He was born on August 28, 1941 in Tivland and acquired the legendary courage of the Tiv and their indomitable spirit of freedom. He was bred and weaned by the very stringent Catholic Doctrine in his early education at St Anne’s Primary School, Tarungwa and St. Patrick’s Primary School, Taraku, before he went to Mount St. Michael’s Secondary School, Aliede; all in Benue state. It was under the Catholic upbringing that Aloysius Iyorgyer developed his strong personal morality and values as well as his personality. He acquired from these institutions, fairness, patience, humility, industry, and an analytical mind. Because of his height, athletic frame and love for discipline he enrolled in the Nigerian Armed forces at the same time as Nigeria’s President Buhari. But his love of freedom, independence, and justice did not allow him to accept his commission as a military officer.  His destiny was elsewhere in the campuses of the Ahmadu Bello University, Zaria, the Inns of Court School of Law, and the Gibson Weldon College of Law, University of London. He chose to pursue a legal profession where he hoped to establish a just order in society where all the people share a common humanity and stood before the law as equals as created by God.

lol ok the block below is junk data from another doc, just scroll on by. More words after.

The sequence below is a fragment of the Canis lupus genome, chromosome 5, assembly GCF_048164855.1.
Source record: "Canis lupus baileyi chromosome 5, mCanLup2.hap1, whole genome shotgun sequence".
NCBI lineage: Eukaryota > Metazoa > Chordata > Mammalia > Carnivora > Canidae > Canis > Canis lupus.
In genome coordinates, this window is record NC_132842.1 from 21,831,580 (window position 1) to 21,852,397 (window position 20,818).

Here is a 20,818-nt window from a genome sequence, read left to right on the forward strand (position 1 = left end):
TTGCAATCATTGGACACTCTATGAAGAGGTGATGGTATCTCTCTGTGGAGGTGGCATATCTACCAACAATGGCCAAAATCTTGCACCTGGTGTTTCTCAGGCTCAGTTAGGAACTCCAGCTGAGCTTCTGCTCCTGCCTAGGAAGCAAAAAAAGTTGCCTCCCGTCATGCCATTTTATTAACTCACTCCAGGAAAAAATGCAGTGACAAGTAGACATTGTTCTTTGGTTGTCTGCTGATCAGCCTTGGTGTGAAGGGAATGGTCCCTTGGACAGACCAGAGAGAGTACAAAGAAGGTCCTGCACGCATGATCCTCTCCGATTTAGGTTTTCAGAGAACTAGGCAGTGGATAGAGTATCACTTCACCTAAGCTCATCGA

As a fallible man Katsina-Alu was in the eye of the storm at the very end of his tenure in what has become known as the Katsina-Alu/Salami saga. This very private man became the subject of very vicious press attacks. He did not reply his attackers. He knew that what he stood for by asserting the supremacy of the Supreme Court as the pillar of the entire justice system would be contested by the larger society that wanted to penetrate the judiciary and rob it of decisional independence. In trying to assert the supremacy of the Supreme Court he stepped on powerful toes. His belief that the duties of the lower courts were to obey the upper courts and the Appeal court was to obey the Supreme Court was trenchantly challenged. He rode the storm, but regrettably had hurt the very institution he was dying to protect from partisanship even though he was vindicated as he retired at the end of his tenure as the 11th Chief Justice of the Federation.

Justice Katsina-Alu will be remembered as a rare gentleman and an uncommon jurist. This immense icon of the Nigerian Judiciary and foremost defender of Nigeria’s democracy will forever be remembered in the annals of our national history as the defender of democracy, the pillar of the rule of law, the sacred defender of the Nigerian Constitution and due process, and an excellent jurist with the best evidence based policy; avidly cultivated by a career of listening and analyzing.

 

Professor Hagher, a former Ambassador to Mexico, writes from Abuja